Drag soldering works exactly as its name implies, by dragging a bead of solder across fine-pitch pins you can quickly solder an entire row. The method relies on clean joints, so liquid solder flux is often used to make sure there is good flow. But if you’re drag soldering on boards that you’ve etched yourself the solder can sometimes run down the trace, rather than staying where you want it. Professionally manufactured boards don’t have this problem since they have solder mask covering the copper that doesn’t need soldering. [Ahmad Tabbouch] has a method that uses Kapton tape to act as a temporary solder mask on diy boards.
The process involves several steps. First, three strips are place horizontally across the board, leaving just a portion of the upper and lower pads exposed. Those pads are then tinned with solder, and a light touch with an X-acto knife is then used to score the tape covering the vertical rows of pads. Once the waste as been removed, two more strips are added and those rows are tinned. From there the chip is placed and soldered as we’ve seen before; first tacked in place, then fluxed, and finally drag soldered to complete the connections. This achieves a crisp and clean connection, presumably without the need to clean up your solder mess with solder wick.
Kapton tape resists heat, making it perfect for this process. We’ve also seen it used on hot beds for 3D printers, and as a smoothing surface for sliding mechanisms.
[via Dangerous Prototypes]
Hotel room door lock picking
Here’s further proof that you should never leave anything of value in your hotel room. We’re not worried about someone getting in while the room is occupied. But these methods of defeating the chain lock and opening the door without a keycard (YouTube login required) do show how easy it is for the bad guys to steal your stuff.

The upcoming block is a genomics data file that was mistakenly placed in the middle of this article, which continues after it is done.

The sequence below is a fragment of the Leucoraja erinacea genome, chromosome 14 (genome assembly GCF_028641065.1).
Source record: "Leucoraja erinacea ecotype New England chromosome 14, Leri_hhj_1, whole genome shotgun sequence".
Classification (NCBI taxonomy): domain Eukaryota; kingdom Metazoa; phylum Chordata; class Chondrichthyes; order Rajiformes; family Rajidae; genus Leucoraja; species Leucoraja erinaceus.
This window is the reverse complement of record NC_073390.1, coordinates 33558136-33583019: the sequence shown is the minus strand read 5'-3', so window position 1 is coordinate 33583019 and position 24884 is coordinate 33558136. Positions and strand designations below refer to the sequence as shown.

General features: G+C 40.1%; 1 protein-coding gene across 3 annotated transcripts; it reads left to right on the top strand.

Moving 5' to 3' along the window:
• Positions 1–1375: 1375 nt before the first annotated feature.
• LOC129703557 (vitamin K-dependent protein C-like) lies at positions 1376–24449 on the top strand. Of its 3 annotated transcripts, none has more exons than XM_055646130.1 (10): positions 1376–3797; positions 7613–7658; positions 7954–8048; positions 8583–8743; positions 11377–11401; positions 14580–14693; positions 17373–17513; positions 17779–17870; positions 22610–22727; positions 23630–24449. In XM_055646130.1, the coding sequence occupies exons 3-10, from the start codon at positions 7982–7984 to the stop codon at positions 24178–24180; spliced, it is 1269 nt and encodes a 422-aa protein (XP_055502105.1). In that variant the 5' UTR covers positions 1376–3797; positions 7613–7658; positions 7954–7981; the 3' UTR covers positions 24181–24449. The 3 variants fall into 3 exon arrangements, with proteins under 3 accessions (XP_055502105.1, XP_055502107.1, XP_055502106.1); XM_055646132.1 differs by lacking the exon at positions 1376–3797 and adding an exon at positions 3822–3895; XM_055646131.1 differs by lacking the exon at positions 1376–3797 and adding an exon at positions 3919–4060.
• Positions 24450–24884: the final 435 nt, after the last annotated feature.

iPhone frequency generator
Need one more way to make that iPhone a useful lab tool? Why not use it as a frequency generator. Start with a free app and mix in an audio cable with test leads and you’re in business.
[Andrei] sent us a link to a video about drag soldering. This is a method of soldering fine-pitch chips using a small bit of solder and a fat solder tip. The link he sent is dead now but we found another great example of the process. We were just using this method earlier in the week to solder a TSSOP38 package for an upcoming project and it worked like a charm.
Laser etched PCB
Here’s some art in PCB form thanks to a laser. We thought this might be interesting to share after seeing those art pieces made from old circuit boards. This example is laser etched, but not directly. As you probably guessed, the copper clad board is coated with resist and the laser etches some of it away. Whatever got zapped by the laser dissolves when the board is placed in acid, leaving [Riley Porter’s] art behind.